Along with being Radio 3’s disc of the week, Elizabeth’s recent recording of JS Bach’s St Matthew Passion with the Academy of Ancient Music has attracted a clutch of rave reviews…
“What essentially transpires is the billowing theatricality of a 17th century oratorio, encouraged by the use of Bach’s initial and rather more austere version of 1727, a text still to be given its final polish and yet exploited fully by Richard Egarr to encourage his singers to ‘enact’ emotions freely from within the heart of the imagery . . .
“If some of the numbers alight a touch breathlessly on a conceit of disquieting urgency, then the considered placement of the narrative falls to the unassuming and unforced Evangelist of James Gilchrist; his is a supremely courageous and intelligent reading whose interaction with the human volatility of Matthew Rose’s Jesus is profoundly affecting . . .
“The outstanding Elizabeth Watts and Sarah Connolly have their bigger moments (the latter’s ‘Erbarme dich’ is simply unmissable) but this [‘So ist mein Jesus nun gefangen’] is a Gordian knot as yet untied for mankind and its effect is as breathtaking as Fritz Lehmann’s revelatory reading . . . Bach’s later appoggiaturas may not have been a good idea on this evidence . . .
“Egarr’s compellingly original vision of this greatest of all musical tombeaus, with its fresh anticipation founded on collective adrenaline and uniformly outstanding lyrical Bach-singing . . . is a triumph.”
BBC Music Magazine
“Richard Egarr has boldly chosen to record Bach’s first, 1727, version of the Passion, far less familiar than the 1736 revision – and not, he asserts, “work in progress. It is different.” The differences alone would make it a “must hear” recording, even if it were less admirably performed . . . Singing and playing are highly polished and assured throughout, with James Gilchrist superb as the Evangelist.”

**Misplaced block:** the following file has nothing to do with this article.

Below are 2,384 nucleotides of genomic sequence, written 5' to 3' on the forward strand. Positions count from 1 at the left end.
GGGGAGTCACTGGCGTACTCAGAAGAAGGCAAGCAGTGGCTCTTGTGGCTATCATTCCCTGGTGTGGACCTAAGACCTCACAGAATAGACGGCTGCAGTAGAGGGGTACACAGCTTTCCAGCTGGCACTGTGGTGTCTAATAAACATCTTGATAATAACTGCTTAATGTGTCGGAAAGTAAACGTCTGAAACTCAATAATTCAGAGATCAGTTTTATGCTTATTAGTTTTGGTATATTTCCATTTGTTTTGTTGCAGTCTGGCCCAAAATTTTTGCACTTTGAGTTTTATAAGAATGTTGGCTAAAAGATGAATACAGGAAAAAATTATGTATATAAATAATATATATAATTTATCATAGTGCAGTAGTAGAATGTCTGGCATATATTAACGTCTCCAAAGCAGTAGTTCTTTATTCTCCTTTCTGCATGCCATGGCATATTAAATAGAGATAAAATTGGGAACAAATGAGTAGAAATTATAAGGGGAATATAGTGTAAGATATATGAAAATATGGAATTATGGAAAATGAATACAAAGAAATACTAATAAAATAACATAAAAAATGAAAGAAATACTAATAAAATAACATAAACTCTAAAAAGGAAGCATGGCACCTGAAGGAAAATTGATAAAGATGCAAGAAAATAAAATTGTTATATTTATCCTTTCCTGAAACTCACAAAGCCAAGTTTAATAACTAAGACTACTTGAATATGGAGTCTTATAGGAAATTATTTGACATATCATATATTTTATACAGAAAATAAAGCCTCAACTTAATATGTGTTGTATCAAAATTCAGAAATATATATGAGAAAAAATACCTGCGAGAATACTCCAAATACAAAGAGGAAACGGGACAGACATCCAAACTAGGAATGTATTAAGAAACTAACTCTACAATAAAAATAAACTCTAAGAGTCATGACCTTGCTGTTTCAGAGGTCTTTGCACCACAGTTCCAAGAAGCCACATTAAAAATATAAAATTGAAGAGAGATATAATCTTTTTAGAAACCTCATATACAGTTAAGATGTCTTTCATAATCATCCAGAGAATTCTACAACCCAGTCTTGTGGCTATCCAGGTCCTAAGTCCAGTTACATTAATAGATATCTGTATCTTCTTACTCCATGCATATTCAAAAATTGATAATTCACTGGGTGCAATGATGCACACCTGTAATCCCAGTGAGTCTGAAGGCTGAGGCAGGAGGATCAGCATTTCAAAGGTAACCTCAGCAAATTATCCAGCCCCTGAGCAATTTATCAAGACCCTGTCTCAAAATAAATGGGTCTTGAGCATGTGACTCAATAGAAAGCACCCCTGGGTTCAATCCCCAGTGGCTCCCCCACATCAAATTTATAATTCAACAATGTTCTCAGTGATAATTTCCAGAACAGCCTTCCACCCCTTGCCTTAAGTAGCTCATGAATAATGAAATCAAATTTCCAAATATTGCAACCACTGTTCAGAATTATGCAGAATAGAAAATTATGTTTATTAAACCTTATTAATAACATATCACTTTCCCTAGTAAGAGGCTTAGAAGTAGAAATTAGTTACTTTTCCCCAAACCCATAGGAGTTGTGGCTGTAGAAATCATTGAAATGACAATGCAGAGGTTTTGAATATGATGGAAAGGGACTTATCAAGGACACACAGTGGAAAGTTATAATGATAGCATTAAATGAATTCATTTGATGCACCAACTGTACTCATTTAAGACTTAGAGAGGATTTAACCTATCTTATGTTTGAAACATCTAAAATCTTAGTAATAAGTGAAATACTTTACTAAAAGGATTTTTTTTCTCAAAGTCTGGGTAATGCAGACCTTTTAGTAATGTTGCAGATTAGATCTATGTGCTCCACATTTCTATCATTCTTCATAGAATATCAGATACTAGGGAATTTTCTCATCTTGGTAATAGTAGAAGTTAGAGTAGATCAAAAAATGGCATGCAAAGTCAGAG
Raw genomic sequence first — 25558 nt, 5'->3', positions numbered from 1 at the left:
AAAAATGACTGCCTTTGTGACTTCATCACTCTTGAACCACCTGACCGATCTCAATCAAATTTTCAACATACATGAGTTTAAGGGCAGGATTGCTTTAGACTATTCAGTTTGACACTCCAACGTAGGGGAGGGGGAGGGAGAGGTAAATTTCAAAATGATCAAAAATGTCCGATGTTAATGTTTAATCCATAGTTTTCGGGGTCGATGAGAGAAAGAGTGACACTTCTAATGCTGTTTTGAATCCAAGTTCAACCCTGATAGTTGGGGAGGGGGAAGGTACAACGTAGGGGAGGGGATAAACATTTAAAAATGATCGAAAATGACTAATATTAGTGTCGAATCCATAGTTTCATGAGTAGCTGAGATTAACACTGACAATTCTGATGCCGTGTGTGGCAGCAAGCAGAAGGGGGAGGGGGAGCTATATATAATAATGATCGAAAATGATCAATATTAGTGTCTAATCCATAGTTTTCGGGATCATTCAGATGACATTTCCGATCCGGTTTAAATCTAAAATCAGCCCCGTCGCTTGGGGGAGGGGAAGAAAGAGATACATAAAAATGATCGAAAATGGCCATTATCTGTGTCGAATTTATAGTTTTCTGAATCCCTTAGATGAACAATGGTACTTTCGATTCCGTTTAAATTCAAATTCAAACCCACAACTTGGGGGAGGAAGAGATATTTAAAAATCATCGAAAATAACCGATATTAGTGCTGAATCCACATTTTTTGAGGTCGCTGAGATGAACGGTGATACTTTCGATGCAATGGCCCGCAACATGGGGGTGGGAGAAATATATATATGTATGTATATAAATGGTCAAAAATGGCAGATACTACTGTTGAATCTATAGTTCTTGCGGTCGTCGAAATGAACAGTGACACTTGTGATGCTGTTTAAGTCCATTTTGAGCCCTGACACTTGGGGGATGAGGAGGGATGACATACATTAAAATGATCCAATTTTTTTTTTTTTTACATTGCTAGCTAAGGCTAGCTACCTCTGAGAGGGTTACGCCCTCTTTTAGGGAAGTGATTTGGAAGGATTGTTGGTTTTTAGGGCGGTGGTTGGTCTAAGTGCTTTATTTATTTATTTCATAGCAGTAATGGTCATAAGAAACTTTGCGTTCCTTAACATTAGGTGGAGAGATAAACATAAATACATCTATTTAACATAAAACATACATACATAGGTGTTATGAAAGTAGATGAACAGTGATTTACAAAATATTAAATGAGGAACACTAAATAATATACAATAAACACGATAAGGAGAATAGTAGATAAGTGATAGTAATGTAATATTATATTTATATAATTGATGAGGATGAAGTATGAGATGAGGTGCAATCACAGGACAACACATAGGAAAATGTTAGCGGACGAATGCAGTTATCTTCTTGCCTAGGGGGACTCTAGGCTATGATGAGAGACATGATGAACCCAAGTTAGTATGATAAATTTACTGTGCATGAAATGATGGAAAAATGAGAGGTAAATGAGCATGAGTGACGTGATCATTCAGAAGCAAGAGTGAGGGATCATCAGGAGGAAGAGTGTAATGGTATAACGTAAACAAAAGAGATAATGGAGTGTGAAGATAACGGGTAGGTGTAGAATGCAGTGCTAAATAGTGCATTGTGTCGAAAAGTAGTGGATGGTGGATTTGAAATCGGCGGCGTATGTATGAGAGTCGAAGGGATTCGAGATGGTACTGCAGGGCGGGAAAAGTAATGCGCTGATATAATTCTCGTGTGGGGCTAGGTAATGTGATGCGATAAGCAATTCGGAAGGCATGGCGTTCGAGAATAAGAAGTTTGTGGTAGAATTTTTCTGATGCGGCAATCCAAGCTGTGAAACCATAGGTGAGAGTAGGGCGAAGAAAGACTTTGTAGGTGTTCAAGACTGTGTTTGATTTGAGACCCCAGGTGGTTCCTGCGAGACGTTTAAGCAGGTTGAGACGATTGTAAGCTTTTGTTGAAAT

★ ★ ★ ★
The Mail on Sunday
“For many serious music-lovers, listening to the St Matthew Passion at Easter is as vital as hearing Handel’s Messiah at Christmas.
“There were two packed performances in London last weekend, at the Royal Festival Hall and at the Barbican, the latter featuring the Academy of Ancient Music under Richard Egarr, whose new own-label recording really hits the spot for me. This is also an opportunity to wave the flag, because every one of a distinguished roster of soloists is British, led by James Gilchrist’s eloquent Evangelist.
“Matthew Rose is an imposing Jesus, and the arias at the heart of the work, which offer a deeply moving commentary on the Gospel, are exceptionally well sung by soprano Elizabeth Watts, alto Sarah Connolly, tenor Thomas Hobbs and bass Christopher Maltman. Egarr, both as harpsichordist and conductor, is the presiding genius here, presenting Bach’s original thoughts, as given in Leipzig on Good Friday 1727, rather than the 1736 revision normally performed. The 1736 version is more imposing, but the 1727 score has a touching simplicity. Its smaller scale brings spiritual benefits, for instance in the final bass aria, about Simon of Cyrene carrying the cross. Here Christopher Maltman is accompanied by a gentle lute rather than, as in the 1736 edition, a gruff viola da gamba.
★ ★ ★ ★ ★
“This is a far more vital and dramatic account of Bach’s ‘Great Passion’ than the penitential one Egarr conducted a few years ago at Glyndebourne. Using his own period-instrument orchestra and chorus (of 20), it is a fine mainstream reading that makes no pious claims to ‘authenticity’. Even though none of the soloists is a native German-speaker, their diction is clear, and, in the cases of James Gilchrist’s Evangelist and Sarah Connolly’s mezzo-soprano, the handling of the text is both viscerally emotional and eloquent. Properly, the sequence of Peter’s denial and the succeeding aria, ‘Erbarme Dich’, with its consoling violin obbligato, becomes the spiritual and dramatic crux of the Passion story in these outstanding singers’ hands. Elizabeth Watts’s gleaming soprano, Thomas Hobbs clear tenor and Christopher Maltman’s bass shine, too, and Matthew Rose’s Jesus sounds earthier than usual.” Album of the week
See more at: http://www.aam.co.uk/#/recordings/discography/js-bach/bach-matthew-passion.aspx